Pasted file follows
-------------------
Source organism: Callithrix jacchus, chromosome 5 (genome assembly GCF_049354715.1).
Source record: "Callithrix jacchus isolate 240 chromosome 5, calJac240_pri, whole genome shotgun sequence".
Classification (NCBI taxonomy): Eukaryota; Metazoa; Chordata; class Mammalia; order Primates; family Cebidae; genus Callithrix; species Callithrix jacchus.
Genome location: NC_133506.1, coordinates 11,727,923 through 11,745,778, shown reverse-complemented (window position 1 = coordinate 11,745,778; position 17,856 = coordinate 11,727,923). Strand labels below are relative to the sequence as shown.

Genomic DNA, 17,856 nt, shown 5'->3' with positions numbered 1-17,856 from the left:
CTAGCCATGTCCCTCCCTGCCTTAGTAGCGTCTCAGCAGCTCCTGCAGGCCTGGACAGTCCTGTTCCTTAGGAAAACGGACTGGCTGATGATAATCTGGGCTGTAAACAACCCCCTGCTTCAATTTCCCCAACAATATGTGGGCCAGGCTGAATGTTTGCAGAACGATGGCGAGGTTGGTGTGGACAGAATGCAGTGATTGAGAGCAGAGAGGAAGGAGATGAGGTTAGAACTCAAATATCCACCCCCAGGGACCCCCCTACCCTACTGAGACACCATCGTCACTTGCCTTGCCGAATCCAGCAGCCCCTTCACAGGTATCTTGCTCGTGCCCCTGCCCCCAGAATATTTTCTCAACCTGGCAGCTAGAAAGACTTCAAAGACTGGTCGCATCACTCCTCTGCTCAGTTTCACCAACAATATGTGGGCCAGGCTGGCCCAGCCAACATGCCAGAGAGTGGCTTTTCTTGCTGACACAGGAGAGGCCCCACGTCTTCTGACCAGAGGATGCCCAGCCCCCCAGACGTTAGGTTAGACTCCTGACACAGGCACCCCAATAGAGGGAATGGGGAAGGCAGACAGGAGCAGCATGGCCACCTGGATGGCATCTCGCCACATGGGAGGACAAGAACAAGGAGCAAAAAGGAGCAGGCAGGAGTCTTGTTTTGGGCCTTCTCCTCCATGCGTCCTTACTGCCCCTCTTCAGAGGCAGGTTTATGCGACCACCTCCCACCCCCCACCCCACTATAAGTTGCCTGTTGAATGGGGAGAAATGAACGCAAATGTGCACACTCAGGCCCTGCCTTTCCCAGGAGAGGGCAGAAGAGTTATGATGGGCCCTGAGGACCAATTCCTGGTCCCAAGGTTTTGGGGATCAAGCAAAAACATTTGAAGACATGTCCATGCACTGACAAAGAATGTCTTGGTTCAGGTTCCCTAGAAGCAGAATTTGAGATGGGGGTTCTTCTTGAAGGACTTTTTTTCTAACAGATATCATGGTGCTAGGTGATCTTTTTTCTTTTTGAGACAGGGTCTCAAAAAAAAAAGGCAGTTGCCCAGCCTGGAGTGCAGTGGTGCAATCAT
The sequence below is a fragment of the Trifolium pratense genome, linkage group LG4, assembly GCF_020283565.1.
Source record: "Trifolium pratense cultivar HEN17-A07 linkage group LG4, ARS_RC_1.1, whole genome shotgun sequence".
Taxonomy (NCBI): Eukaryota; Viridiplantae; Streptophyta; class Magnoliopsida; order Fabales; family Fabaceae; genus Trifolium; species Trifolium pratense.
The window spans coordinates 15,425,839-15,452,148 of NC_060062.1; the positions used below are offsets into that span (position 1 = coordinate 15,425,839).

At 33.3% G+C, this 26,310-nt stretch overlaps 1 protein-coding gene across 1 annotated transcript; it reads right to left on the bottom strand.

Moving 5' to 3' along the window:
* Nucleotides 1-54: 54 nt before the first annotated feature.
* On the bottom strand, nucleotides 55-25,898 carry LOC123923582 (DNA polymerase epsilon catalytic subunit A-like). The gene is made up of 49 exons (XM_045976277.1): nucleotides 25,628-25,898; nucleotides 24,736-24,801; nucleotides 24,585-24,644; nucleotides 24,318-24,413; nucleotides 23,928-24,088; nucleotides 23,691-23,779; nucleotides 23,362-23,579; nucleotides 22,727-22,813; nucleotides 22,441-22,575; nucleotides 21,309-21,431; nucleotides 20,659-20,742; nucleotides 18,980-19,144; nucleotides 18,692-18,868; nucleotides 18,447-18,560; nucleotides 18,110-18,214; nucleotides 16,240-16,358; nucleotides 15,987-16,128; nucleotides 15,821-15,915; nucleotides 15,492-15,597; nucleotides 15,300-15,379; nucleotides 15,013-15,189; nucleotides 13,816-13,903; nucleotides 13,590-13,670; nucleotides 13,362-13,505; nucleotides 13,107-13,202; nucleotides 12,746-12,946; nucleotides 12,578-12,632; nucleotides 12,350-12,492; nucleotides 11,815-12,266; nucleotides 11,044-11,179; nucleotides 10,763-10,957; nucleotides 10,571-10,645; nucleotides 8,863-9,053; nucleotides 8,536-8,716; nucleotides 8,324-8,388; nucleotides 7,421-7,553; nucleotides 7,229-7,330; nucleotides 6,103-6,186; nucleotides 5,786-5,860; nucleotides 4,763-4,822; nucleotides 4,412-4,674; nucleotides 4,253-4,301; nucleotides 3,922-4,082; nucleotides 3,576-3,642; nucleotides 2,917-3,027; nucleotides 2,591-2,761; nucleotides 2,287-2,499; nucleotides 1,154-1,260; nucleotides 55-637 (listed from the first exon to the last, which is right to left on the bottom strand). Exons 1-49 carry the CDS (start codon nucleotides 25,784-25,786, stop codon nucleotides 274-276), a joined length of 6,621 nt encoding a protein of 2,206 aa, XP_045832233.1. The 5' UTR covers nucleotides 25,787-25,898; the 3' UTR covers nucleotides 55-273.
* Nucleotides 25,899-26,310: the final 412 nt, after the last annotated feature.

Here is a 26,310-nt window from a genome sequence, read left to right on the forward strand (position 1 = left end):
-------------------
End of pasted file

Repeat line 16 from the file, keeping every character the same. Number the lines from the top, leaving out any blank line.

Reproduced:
Here is a 26,310-nt window from a genome sequence, read left to right on the forward strand (position 1 = left end):